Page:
• The return also must report the taxpayer identification number (TIN) and months of coverage for each individual who is covered under the policy or program.
  • The name, address and employer identification number (EIN) of the employer maintaining the plan and whether coverage was enrolled in through the government marketplace.

The employer must also provide a written statement to the covered individual(s) that includes:

  • The policy number.
  • The name, address and a contact number for the reporting entity.
  • The information required to be reported to the IRS.

What is the deadline?

Statements are to be provided annually to employees by Jan. 31. Forms must be provided to the IRS by Feb. 28 (March 31 if filed electronically) for the previous calendar year. For the first required year, the deadlines have been extended. Statements must be provided to employees by Mar. 31, 2016, and submitted to the IRS by May 31, 2016 (if filing by paper) or June 30, 2016 (if filing electronically).

How do I submit the report?

Employers are required to provide the IRS with Form 1094-C, which is the transmittal form, and Form 1095-C, which is the employee statement. Employers can file electronically, and draft forms are expected to be available from the IRS as the reporting deadline approaches.

Can a third-party organization file the report?

Yes, the law allows employers to use a third party to assist with filing IRS reporting and providing statements to individuals insured by the health plan.

Is there a penalty for not filing the report?

Currently, employers may face penalties for not filing informational reporting. However, the law explains that these fines may be waived for employers that do not file due to reasonable cause, or fines reduced for errors that are corrected in a timely manner that are not due to reasonable cause.

Note: Fines may be waived for employers that do not file due to reasonable cause.

Tax rules for voluntary insurance under the ACA

Need-to-know details about compliance concerns for offering voluntary insurance products

money inside of a walletThe Affordable Care Act (ACA) is primarily intended to apply to group health plans and health insurers offering group or individual health insurance coverage. Because Aflac products are classified under the law as “excepted benefits,” many of the regulations don’t apply. Below are frequently asked questions and answers about taxes related to offering these products to employees.

Can employees apply for supplemental, voluntary health care coverage on a pretax basis under health care reform?

Yes. Voluntary benefits options such as accident, cancer, hospital indemnity and other excepted benefit coverage (e.g., vision and dental) can be funded through a pretax arrangement offered by an employer. While market reforms apply to certain types of group health plans, they don’t impact an individual’s ability to payroll deduct premiums for voluntary products on a pretax basis.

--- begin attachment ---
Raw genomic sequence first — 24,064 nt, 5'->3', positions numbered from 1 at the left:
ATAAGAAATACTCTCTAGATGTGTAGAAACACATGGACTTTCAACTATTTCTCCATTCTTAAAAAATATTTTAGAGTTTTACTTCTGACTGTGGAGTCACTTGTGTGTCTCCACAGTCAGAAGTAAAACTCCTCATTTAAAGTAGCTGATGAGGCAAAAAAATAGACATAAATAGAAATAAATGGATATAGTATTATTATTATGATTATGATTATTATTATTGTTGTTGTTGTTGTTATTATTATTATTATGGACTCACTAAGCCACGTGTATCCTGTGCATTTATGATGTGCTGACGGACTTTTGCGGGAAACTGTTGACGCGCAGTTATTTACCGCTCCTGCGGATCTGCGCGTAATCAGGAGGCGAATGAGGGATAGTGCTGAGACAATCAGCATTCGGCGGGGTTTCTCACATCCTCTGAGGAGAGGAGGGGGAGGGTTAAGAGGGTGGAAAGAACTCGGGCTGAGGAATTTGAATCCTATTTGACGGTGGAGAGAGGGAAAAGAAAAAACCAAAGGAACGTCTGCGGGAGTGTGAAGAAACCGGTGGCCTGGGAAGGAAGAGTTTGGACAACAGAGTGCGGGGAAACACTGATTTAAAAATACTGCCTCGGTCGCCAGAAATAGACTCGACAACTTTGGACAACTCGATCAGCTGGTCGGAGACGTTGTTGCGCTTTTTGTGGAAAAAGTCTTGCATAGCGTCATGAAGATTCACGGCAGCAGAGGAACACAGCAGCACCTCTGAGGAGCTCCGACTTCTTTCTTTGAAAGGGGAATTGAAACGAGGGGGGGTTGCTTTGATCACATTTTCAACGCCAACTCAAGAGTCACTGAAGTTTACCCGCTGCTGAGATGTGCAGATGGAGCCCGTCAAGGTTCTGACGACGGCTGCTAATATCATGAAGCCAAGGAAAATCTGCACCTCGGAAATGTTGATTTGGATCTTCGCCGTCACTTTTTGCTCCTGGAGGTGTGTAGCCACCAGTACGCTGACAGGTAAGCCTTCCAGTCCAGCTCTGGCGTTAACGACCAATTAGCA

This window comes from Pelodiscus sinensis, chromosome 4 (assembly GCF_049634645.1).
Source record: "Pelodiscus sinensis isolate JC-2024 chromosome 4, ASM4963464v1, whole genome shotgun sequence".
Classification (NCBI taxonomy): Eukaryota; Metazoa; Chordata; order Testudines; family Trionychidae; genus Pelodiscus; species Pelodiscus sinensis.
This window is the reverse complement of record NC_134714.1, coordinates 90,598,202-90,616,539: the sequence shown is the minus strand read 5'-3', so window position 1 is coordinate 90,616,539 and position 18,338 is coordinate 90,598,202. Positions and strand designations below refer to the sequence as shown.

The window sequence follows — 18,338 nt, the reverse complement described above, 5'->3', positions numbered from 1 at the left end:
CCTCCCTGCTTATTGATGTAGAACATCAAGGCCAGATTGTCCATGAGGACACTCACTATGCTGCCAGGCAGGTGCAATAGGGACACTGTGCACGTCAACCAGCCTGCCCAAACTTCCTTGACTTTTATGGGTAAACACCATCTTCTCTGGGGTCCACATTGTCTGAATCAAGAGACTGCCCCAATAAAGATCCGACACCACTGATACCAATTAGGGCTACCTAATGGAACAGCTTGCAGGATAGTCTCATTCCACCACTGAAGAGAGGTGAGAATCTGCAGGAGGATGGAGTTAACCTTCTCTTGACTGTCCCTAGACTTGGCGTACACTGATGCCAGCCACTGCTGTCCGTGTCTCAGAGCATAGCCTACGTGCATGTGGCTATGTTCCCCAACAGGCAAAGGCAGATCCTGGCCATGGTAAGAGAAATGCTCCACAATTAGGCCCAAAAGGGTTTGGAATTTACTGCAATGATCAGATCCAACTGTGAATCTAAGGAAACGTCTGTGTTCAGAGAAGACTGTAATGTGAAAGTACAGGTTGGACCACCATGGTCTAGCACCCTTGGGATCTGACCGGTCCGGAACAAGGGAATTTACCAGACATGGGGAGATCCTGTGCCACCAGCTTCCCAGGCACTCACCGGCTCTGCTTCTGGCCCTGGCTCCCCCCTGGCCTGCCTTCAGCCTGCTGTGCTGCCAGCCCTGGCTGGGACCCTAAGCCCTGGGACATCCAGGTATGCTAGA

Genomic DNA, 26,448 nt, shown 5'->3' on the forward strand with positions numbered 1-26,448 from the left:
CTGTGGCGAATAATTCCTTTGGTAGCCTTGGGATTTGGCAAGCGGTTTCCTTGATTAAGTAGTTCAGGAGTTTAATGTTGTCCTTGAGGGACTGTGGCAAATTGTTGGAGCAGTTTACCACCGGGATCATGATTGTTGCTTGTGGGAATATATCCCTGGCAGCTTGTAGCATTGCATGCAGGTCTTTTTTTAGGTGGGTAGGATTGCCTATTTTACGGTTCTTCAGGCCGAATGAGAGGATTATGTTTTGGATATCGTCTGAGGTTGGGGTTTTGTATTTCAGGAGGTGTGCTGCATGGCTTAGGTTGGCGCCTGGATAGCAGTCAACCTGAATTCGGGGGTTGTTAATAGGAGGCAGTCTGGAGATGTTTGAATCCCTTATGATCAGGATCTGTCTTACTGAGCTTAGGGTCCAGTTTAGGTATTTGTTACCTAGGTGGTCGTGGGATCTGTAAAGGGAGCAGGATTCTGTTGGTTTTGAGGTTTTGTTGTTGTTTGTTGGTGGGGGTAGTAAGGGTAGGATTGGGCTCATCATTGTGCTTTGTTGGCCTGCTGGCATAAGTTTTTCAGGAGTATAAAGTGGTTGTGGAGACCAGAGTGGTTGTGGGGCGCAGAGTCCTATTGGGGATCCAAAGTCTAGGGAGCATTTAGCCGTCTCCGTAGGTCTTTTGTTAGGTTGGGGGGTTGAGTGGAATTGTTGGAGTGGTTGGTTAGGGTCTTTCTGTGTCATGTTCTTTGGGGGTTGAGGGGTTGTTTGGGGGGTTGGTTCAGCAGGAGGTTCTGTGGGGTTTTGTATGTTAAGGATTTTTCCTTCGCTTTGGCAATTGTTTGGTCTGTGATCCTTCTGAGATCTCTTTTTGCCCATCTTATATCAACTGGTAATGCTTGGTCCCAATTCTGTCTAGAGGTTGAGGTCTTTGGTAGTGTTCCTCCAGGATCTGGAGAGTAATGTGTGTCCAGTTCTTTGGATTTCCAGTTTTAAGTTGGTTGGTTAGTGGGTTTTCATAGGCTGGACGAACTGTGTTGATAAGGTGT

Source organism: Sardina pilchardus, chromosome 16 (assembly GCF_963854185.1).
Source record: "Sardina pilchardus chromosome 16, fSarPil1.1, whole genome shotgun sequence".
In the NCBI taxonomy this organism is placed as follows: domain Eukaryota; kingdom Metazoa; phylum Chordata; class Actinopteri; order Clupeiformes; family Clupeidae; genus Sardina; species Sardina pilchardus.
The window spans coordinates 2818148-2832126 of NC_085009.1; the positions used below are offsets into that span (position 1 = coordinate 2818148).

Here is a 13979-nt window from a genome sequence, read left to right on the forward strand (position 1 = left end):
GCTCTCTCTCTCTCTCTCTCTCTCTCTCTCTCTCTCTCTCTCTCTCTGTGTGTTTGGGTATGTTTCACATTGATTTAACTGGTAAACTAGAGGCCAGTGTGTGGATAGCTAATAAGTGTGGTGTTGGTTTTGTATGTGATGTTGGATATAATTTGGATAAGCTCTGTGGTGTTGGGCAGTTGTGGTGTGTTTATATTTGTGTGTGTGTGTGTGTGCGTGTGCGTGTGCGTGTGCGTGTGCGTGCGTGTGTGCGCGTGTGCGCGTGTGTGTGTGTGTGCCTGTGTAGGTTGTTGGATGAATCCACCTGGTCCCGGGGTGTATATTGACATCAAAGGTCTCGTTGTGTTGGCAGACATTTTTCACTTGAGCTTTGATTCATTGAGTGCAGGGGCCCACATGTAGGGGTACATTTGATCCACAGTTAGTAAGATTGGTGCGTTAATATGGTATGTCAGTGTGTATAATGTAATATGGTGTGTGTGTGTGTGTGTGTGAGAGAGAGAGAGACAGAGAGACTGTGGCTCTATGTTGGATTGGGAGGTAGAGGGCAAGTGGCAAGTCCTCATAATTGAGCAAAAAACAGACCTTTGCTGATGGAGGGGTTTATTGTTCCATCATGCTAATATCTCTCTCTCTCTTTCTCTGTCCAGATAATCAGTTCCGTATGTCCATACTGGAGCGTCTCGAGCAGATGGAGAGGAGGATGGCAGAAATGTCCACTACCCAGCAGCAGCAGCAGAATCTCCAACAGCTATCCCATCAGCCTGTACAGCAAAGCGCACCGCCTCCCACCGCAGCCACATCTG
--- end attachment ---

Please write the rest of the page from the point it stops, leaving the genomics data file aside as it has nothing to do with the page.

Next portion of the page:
IRS Notice 2013-54 takes away an employer’s ability to provide individual health insurance coverage on a pretax basis to active employees. Does this apply to Aflac products?

No. Supplemental insurance coverage, such as Aflac’s products, is not subject to the Affordable Care Act market reforms. This means individual supplemental products such as accident, cancer, hospital indemnity and other excepted benefit coverage (e.g., vision and dental) can still be funded on a pretax basis. This particular IRS notice restricts employers from using payment plans and group health plans to purchase individual major medical insurance, among other things, but is not applicable to Aflac products.

Is there a change in the taxability of employer-paid premiums on Aflac products?

No. Employer-paid premiums for Aflac policies are still exempt from income tax. ACA regulations apply mainly to primary health insurance providers and coverage.

Cadillac Tax FAQ

Frequently asked questions and answers about the Affordable Care Act’s excise tax

icon style Cadillac emblemNamed after America’s luxury automobile, a 40 percent “Cadillac Tax” is scheduled to take effect for applicable coverage on January 1, 2020. Although the tax is still several years away and regulations may evolve before it is implemented, employers can begin to determine how their plans may be affected when the tax goes into effect. Below are common questions and answers about the tax and its potential effect on businesses.

Q: How is the tax calculated?

A: The tax is calculated based on premiums spent on “applicable employer-sponsored coverage.” In 2020, the 40 percent tax is applied to the value of an employer’s plan that exceeds the thresholds of $10,200 for individual coverage and $27,500 for coverage other than individual. These thresholds will increase in future years since they are indexed for inflation.